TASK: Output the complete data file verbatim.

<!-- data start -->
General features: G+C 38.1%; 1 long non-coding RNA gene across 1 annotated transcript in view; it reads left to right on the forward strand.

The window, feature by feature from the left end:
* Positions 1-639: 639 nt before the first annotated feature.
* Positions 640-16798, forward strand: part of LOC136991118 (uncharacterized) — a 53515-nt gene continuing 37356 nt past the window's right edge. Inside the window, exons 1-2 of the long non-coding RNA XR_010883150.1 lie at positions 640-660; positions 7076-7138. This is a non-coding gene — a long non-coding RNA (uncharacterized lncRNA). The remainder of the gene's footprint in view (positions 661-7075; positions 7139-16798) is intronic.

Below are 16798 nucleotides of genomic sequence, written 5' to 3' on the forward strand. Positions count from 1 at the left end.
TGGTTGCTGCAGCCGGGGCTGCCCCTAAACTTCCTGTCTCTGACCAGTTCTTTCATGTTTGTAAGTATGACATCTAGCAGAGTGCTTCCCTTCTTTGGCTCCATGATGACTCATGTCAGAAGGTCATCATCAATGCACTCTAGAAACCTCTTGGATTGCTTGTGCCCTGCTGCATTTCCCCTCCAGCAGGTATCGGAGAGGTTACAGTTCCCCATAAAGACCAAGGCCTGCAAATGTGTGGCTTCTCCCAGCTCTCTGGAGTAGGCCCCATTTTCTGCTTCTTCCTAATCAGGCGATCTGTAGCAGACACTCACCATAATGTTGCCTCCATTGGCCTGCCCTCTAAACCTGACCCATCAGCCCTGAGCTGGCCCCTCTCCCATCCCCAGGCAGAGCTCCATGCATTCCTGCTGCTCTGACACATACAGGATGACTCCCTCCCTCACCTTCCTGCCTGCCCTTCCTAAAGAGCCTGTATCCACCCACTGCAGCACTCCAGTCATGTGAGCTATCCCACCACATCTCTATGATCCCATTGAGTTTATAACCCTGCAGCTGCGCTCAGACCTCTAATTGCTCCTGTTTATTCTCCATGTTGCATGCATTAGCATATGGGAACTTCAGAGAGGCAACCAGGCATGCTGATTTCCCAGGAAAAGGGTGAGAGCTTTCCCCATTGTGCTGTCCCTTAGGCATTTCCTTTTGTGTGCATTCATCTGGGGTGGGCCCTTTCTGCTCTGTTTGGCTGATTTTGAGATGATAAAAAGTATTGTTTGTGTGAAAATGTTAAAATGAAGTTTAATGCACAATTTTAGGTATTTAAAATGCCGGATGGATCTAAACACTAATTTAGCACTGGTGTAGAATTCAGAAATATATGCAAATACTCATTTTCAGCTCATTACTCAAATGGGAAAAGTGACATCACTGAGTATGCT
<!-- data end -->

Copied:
General features: G+C 38.1%; 1 long non-coding RNA gene across 1 annotated transcript in view; it reads left to right on the forward strand.

The window, feature by feature from the left end:
* Positions 1-639: 639 nt before the first annotated feature.
* Positions 640-16798, forward strand: part of LOC136991118 (uncharacterized) — a 53515-nt gene continuing 37356 nt past the window's right edge. Inside the window, exons 1-2 of the long non-coding RNA XR_010883150.1 lie at positions 640-660; positions 7076-7138. This is a non-coding gene — a long non-coding RNA (uncharacterized lncRNA). The remainder of the gene's footprint in view (positions 661-7075; positions 7139-16798) is intronic.

Below are 16798 nucleotides of genomic sequence, written 5' to 3' on the forward strand. Positions count from 1 at the left end.
TGGTTGCTGCAGCCGGGGCTGCCCCTAAACTTCCTGTCTCTGACCAGTTCTTTCATGTTTGTAAGTATGACATCTAGCAGAGTGCTTCCCTTCTTTGGCTCCATGATGACTCATGTCAGAAGGTCATCATCAATGCACTCTAGAAACCTCTTGGATTGCTTGTGCCCTGCTGCATTTCCCCTCCAGCAGGTATCGGAGAGGTTACAGTTCCCCATAAAGACCAAGGCCTGCAAATGTGTGGCTTCTCCCAGCTCTCTGGAGTAGGCCCCATTTTCTGCTTCTTCCTAATCAGGCGATCTGTAGCAGACACTCACCATAATGTTGCCTCCATTGGCCTGCCCTCTAAACCTGACCCATCAGCCCTGAGCTGGCCCCTCTCCCATCCCCAGGCAGAGCTCCATGCATTCCTGCTGCTCTGACACATACAGGATGACTCCCTCCCTCACCTTCCTGCCTGCCCTTCCTAAAGAGCCTGTATCCACCCACTGCAGCACTCCAGTCATGTGAGCTATCCCACCACATCTCTATGATCCCATTGAGTTTATAACCCTGCAGCTGCGCTCAGACCTCTAATTGCTCCTGTTTATTCTCCATGTTGCATGCATTAGCATATGGGAACTTCAGAGAGGCAACCAGGCATGCTGATTTCCCAGGAAAAGGGTGAGAGCTTTCCCCATTGTGCTGTCCCTTAGGCATTTCCTTTTGTGTGCATTCATCTGGGGTGGGCCCTTTCTGCTCTGTTTGGCTGATTTTGAGATGATAAAAAGTATTGTTTGTGTGAAAATGTTAAAATGAAGTTTAATGCACAATTTTAGGTATTTAAAATGCCGGATGGATCTAAACACTAATTTAGCACTGGTGTAGAATTCAGAAATATATGCAAATACTCATTTTCAGCTCATTACTCAAATGGGAAAAGTGACATCACTGAGTATGCT